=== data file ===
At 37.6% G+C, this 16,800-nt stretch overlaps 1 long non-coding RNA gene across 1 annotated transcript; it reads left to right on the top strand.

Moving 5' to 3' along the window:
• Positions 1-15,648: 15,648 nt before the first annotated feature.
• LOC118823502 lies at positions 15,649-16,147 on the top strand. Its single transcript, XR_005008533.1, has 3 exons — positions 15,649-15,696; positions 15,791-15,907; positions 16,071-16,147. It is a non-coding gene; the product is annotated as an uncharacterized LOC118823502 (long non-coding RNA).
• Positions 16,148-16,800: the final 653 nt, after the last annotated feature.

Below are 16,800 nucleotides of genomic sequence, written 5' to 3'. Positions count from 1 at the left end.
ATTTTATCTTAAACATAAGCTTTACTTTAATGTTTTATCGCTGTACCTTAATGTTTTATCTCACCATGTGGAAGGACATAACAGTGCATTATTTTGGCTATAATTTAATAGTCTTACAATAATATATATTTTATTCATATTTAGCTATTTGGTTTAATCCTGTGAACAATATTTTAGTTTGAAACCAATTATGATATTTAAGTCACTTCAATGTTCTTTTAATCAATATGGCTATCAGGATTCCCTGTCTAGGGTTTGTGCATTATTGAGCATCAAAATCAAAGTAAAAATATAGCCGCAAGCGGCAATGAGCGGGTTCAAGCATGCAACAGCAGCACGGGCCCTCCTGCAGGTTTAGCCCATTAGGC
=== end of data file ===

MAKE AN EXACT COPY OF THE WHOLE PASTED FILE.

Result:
At 37.6% G+C, this 16,800-nt stretch overlaps 1 long non-coding RNA gene across 1 annotated transcript; it reads left to right on the top strand.

Moving 5' to 3' along the window:
• Positions 1-15,648: 15,648 nt before the first annotated feature.
• LOC118823502 lies at positions 15,649-16,147 on the top strand. Its single transcript, XR_005008533.1, has 3 exons — positions 15,649-15,696; positions 15,791-15,907; positions 16,071-16,147. It is a non-coding gene; the product is annotated as an uncharacterized LOC118823502 (long non-coding RNA).
• Positions 16,148-16,800: the final 653 nt, after the last annotated feature.

Below are 16,800 nucleotides of genomic sequence, written 5' to 3'. Positions count from 1 at the left end.
ATTTTATCTTAAACATAAGCTTTACTTTAATGTTTTATCGCTGTACCTTAATGTTTTATCTCACCATGTGGAAGGACATAACAGTGCATTATTTTGGCTATAATTTAATAGTCTTACAATAATATATATTTTATTCATATTTAGCTATTTGGTTTAATCCTGTGAACAATATTTTAGTTTGAAACCAATTATGATATTTAAGTCACTTCAATGTTCTTTTAATCAATATGGCTATCAGGATTCCCTGTCTAGGGTTTGTGCATTATTGAGCATCAAAATCAAAGTAAAAATATAGCCGCAAGCGGCAATGAGCGGGTTCAAGCATGCAACAGCAGCACGGGCCCTCCTGCAGGTTTAGCCCATTAGGC